(PhysOrg.com) -- On the day running up to launch when a spacecraft is fuelled, ground personnel look more like astronauts than engineers, putting on spacesuit-like protective gear.
This is an essential precaution when dealing with the current hydrazine fuel, but a new development could make satellite fuelling no more dangerous than filling up a car.
First used in rocket engines by the German Luftwaffe during World War Two, hydrazine remains the main propellant of choice for a satellite’s onboard thrusters, used for orbit correction or stationkeeping during its working life. It is a high-performing storable propellant that is also ‘hypergolic’ - meaning it ignites spontaneously on contact with oxidiser or by itself with a catalyst, which makes a spacecraft designer’s job a lot easier.
Unfortunately hydrazine is also highly corrosive and extremely toxic. When leaked into the environment, it degrades in a few days but has the potential to harm plants and marine life, while exposure is considered harmful to people at just 50 parts per million.
Seeking an alternative, ESA has been working with a company called ECAPS, part of the Swedish Space Corporation Group, to build and test a thruster that runs on a safer, more environmentally friendly fuel.
Officially called LMP-103S, this new fuel is a blend of ammonium dinitramide (ADN) with water, methanol and ammonia. ESA and the Swedish Space Corporation have been researching storable ADN-based liquid mono-propellants through a series of contracts since 1997. Details of their latest project, a 1-N ADN thruster intended for space applications, were unveiled at ESTEC’s Techno/Innovation Days in February.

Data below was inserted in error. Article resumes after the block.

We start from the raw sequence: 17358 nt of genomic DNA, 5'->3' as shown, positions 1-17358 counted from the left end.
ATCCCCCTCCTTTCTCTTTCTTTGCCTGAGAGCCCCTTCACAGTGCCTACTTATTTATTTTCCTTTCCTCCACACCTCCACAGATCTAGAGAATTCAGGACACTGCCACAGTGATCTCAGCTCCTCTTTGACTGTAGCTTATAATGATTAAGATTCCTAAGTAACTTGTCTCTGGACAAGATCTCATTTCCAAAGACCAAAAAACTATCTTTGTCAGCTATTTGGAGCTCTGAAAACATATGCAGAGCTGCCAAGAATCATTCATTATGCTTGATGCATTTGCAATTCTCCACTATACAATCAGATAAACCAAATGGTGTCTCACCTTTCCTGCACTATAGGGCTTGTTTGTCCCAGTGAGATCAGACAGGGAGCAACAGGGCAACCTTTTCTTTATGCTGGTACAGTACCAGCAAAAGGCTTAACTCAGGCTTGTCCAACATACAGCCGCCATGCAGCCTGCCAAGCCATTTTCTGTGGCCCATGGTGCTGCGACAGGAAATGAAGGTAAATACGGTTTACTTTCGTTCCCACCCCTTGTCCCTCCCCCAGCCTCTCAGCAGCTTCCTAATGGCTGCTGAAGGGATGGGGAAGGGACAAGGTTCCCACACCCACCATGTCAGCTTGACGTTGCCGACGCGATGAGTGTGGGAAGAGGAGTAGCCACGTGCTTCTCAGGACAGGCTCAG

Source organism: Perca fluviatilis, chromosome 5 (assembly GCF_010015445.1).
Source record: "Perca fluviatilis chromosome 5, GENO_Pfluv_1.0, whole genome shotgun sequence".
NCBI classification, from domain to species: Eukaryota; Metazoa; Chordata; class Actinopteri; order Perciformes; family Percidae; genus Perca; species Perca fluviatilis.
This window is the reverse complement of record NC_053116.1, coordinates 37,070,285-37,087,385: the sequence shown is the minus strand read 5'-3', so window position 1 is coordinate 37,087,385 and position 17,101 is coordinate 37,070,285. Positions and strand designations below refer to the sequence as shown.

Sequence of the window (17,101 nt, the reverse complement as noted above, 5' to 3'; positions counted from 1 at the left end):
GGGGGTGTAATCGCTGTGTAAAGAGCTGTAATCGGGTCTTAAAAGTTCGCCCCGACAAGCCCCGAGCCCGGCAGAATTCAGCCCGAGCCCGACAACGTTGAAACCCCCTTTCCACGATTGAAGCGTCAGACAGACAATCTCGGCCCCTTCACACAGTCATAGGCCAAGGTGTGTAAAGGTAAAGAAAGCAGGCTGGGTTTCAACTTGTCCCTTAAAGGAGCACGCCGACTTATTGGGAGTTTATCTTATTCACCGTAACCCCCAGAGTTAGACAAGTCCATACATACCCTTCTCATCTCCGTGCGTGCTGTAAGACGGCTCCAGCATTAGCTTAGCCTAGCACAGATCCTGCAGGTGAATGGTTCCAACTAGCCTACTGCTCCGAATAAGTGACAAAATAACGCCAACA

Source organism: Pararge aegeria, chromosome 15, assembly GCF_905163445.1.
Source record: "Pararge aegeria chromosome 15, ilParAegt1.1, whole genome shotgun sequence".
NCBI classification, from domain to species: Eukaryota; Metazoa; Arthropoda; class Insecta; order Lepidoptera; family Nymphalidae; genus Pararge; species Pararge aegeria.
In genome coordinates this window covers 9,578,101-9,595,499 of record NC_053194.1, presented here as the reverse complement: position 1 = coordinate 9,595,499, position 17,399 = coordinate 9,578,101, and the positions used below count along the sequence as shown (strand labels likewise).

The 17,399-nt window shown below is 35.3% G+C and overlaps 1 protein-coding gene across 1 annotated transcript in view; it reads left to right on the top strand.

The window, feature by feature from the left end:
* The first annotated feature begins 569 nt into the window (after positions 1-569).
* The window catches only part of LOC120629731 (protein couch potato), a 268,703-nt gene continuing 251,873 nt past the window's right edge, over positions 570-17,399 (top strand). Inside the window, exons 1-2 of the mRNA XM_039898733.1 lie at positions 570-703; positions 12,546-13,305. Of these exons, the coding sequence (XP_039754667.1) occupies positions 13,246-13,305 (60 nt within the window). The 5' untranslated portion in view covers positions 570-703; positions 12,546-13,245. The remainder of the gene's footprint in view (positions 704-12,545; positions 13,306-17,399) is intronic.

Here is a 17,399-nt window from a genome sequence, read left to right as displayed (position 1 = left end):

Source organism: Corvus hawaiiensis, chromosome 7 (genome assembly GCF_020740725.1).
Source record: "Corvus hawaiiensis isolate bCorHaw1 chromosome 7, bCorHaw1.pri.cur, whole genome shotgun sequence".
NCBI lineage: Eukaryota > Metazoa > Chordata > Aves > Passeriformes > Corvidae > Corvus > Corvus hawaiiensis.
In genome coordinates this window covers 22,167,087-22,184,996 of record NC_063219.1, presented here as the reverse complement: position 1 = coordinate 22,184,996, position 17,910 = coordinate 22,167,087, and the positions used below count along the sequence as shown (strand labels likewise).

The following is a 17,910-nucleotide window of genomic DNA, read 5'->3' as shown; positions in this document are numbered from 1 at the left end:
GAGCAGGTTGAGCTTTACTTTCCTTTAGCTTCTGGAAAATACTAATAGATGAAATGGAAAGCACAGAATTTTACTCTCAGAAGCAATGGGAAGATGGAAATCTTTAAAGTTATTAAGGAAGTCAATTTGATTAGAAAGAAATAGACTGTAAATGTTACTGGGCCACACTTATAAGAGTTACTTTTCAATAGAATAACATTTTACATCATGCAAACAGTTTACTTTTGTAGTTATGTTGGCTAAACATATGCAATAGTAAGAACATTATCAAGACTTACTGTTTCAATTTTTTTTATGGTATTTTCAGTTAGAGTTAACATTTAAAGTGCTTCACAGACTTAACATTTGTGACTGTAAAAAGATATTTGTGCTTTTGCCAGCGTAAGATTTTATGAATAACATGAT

“ADN has a 30% better performance than hydrazine, and is much less toxic,” said Mark Ford, Head of ESA’s Propulsion Engineering section. “Unlike hydrazine it is safe to transport by aircraft and can be worked with in shirt sleeves rather than protective suits.
“No energetic rocket fuel is ever going to be as benign as water, and we’re clearly not about to suddenly replace hydrazine completely but we hope to eventually provide industry with an acceptable alternative.
"Reducing the risk will lead to cheaper handling and a lower pricetag on missions. The ultimate aim is to enable the shipping of satellites from their factory with full fuel tanks - right now they are fuelled at their launch site at the very last moment, for safety reasons.”
While the propellant is new, the thruster design is quite conservative, explained Matthias Persson of ECAPS: “It follows a conventional monopropellant architecture using commercial-off-the-shelf fluid components with extensive flight heritage.
“It has performed well on the ground, and soon it will be tested in orbit: the High Performance Green Propellant (HPGP) 1 N motor system is flying as a technology demonstration aboard Sweden’s Prisma satellite, scheduled for launch later this year.
“We are already pleased to note that the Russian authorities at Prisma’s Yasny launch site have decided that fuelling the HPGP thruster is not defined as a hazardous operation, which will save significant time and money during the launch campaign. Compared to standard procedures, it will be more akin to filling a car at a petrol station.”
ESA has supported the HPGP thruster through a project in its General Support Technology Programme (GSTP), which aims to turn promising laboratory prototypes into flight-ready hardware. A follow-up GSTP project beginning later this year will qualify the new hardware in parallel to its flight aboard Prisma. The new thruster is also being considered for ESA’s formation flying test mission, Proba-3.
Explore further: NASA-built nanosatellite launch adapter system ready for flight